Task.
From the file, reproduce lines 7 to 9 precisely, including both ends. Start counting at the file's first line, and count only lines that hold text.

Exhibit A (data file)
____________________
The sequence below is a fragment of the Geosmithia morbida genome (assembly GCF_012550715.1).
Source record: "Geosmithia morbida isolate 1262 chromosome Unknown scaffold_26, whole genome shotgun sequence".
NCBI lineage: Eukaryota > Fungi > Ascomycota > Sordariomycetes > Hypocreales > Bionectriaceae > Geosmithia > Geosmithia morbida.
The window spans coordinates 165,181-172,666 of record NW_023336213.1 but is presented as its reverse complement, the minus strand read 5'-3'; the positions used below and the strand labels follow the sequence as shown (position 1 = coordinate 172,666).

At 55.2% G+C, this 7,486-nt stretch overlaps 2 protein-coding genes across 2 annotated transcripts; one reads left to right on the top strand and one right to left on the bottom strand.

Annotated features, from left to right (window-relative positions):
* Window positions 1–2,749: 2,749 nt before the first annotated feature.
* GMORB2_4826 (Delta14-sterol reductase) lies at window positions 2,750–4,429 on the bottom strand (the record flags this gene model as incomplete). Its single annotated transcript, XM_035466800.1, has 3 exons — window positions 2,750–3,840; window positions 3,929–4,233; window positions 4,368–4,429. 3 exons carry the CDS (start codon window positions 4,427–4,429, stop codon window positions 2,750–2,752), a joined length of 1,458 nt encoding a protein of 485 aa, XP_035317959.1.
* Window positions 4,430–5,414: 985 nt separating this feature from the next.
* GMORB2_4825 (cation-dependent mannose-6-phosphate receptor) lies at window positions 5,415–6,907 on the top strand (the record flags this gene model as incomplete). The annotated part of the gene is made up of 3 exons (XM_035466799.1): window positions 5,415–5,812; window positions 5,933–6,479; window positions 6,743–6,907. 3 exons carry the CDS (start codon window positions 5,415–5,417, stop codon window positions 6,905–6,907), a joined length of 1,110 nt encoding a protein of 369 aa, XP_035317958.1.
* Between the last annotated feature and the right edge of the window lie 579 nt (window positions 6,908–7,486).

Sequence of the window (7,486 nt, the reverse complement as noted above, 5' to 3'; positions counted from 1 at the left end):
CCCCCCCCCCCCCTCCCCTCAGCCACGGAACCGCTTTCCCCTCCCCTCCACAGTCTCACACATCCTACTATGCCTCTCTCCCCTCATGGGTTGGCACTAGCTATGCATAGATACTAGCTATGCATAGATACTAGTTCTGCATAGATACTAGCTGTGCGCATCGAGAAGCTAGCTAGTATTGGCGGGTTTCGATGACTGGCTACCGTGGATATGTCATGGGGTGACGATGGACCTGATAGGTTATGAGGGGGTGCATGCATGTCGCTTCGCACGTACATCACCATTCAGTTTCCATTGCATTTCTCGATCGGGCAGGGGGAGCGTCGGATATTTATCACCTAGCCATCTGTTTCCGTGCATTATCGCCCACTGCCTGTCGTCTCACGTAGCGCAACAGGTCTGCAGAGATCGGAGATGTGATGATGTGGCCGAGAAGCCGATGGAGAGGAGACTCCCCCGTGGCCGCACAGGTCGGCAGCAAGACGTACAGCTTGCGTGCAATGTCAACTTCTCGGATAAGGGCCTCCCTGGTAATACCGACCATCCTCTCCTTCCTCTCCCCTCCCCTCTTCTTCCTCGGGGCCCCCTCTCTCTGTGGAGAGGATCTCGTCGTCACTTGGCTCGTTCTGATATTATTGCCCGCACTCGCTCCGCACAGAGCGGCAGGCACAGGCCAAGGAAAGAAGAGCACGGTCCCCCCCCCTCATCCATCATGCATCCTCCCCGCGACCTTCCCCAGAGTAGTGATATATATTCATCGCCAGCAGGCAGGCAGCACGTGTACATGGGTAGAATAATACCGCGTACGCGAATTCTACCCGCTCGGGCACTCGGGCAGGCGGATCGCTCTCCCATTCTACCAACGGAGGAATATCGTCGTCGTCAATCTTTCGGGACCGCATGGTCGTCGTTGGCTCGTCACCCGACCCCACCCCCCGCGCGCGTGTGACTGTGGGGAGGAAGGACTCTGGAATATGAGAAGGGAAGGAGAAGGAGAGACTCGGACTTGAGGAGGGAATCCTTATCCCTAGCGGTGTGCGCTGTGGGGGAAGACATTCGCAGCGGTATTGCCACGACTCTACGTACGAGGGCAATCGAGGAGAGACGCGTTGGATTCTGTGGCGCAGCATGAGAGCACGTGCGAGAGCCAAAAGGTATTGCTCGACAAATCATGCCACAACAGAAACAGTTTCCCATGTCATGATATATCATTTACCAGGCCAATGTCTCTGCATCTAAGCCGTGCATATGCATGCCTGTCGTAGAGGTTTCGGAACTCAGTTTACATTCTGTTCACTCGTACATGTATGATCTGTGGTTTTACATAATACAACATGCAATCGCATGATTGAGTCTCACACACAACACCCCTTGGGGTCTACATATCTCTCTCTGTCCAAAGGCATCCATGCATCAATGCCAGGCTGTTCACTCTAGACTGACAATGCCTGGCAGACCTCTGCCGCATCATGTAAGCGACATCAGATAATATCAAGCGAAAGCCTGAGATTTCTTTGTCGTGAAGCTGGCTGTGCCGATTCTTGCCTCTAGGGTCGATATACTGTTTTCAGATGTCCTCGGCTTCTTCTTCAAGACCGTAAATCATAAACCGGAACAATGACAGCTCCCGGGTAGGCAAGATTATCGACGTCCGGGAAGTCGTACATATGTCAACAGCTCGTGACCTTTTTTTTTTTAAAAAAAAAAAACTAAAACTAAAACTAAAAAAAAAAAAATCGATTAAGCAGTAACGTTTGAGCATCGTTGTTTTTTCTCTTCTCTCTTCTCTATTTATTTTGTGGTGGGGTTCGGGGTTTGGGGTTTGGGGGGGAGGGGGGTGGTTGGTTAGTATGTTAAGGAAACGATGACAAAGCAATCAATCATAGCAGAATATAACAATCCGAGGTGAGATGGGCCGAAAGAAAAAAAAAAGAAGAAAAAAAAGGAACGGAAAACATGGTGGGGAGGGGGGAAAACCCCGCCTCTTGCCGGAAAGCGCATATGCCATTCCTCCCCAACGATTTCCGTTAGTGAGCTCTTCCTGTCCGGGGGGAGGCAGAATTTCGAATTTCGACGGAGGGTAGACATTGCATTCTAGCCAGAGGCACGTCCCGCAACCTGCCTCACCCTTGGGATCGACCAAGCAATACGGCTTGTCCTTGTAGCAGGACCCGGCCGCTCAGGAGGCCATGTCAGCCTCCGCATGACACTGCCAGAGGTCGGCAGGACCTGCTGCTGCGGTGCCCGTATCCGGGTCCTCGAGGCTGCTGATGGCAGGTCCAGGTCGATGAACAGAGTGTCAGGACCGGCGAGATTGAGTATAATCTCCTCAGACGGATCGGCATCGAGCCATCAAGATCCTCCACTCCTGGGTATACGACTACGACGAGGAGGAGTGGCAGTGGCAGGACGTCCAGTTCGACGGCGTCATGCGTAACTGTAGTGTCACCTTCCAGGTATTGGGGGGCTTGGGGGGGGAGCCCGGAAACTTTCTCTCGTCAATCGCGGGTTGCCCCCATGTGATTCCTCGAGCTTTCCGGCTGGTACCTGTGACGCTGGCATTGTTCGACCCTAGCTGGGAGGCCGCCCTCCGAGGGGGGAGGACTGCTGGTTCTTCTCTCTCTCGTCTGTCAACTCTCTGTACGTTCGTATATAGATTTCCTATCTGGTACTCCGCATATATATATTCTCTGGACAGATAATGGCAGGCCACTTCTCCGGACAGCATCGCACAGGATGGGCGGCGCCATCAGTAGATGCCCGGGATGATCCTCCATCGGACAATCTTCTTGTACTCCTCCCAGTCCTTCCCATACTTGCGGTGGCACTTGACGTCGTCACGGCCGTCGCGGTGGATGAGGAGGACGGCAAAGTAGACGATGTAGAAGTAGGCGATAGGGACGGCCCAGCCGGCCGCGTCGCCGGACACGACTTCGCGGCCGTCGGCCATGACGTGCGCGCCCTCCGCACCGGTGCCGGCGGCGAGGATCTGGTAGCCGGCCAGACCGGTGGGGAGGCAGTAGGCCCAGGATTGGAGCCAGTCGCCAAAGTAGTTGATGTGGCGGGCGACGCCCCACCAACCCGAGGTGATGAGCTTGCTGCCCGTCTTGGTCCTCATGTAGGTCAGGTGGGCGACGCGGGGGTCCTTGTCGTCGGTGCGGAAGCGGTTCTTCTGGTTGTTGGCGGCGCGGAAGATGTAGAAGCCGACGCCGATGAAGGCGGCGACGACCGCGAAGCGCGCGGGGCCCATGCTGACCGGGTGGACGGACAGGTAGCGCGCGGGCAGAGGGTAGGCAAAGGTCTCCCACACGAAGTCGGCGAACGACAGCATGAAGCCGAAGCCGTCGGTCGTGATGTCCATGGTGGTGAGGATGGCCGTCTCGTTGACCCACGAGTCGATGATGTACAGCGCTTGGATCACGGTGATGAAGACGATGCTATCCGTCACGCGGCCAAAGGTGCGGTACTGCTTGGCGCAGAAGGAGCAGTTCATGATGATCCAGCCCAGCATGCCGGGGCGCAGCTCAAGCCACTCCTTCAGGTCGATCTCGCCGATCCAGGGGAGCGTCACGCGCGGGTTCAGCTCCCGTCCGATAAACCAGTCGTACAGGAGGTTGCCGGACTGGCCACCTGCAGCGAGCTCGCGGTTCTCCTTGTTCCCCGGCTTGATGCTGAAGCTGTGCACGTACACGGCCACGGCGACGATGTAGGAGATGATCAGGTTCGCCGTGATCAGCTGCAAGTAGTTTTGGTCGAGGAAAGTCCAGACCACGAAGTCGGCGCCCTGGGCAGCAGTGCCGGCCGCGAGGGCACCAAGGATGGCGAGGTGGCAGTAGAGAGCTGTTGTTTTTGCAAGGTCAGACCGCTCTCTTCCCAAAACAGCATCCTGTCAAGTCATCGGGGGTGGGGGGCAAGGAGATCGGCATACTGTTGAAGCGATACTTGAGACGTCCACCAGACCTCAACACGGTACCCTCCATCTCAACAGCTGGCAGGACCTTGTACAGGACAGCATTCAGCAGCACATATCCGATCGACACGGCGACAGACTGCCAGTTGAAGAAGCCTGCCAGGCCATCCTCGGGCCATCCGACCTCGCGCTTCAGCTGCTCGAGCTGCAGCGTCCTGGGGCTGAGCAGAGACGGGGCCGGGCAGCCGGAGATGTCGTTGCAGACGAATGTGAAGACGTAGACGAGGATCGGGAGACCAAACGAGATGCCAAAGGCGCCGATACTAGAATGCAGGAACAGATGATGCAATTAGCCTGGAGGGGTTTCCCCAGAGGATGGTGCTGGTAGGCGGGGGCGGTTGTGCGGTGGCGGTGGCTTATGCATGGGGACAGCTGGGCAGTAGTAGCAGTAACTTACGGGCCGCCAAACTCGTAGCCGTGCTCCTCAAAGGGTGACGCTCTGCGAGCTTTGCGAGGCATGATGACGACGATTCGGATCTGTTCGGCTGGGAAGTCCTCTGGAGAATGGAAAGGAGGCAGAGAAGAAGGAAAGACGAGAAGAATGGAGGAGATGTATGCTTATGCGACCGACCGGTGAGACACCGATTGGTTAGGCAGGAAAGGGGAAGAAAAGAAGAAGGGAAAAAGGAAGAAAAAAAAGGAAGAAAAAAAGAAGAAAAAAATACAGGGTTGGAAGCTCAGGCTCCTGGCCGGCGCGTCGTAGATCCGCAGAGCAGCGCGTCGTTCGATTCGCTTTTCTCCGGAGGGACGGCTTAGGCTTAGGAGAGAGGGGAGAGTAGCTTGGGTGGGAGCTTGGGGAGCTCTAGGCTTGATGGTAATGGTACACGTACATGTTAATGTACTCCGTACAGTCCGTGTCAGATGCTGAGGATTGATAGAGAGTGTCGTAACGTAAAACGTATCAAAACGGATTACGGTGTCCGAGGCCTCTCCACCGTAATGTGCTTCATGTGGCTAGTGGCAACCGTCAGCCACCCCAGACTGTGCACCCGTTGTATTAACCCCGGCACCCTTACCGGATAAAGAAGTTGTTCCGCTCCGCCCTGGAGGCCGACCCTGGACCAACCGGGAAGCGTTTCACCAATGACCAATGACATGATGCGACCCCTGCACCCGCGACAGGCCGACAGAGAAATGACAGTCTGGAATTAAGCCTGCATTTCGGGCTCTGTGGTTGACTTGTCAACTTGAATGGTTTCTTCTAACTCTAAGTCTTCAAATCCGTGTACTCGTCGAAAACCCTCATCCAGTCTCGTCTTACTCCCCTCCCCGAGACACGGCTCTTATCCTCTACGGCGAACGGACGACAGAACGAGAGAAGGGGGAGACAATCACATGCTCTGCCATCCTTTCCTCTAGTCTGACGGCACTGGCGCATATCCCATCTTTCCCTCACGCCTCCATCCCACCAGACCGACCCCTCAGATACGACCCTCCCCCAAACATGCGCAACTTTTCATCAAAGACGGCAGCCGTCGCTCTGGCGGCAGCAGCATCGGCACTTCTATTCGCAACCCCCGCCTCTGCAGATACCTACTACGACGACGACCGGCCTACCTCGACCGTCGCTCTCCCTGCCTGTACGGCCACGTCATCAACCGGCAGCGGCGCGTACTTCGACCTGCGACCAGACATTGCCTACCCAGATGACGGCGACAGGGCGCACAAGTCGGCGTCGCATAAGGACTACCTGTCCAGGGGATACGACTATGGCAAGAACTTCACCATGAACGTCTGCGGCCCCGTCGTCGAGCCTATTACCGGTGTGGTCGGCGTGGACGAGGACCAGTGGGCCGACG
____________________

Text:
* Window positions 1–2,749: 2,749 nt before the first annotated feature.
* GMORB2_4826 (Delta14-sterol reductase) lies at window positions 2,750–4,429 on the bottom strand (the record flags this gene model as incomplete). Its single annotated transcript, XM_035466800.1, has 3 exons — window positions 2,750–3,840; window positions 3,929–4,233; window positions 4,368–4,429. 3 exons carry the CDS (start codon window positions 4,427–4,429, stop codon window positions 2,750–2,752), a joined length of 1,458 nt encoding a protein of 485 aa, XP_035317959.1.
* Window positions 4,430–5,414: 985 nt separating this feature from the next.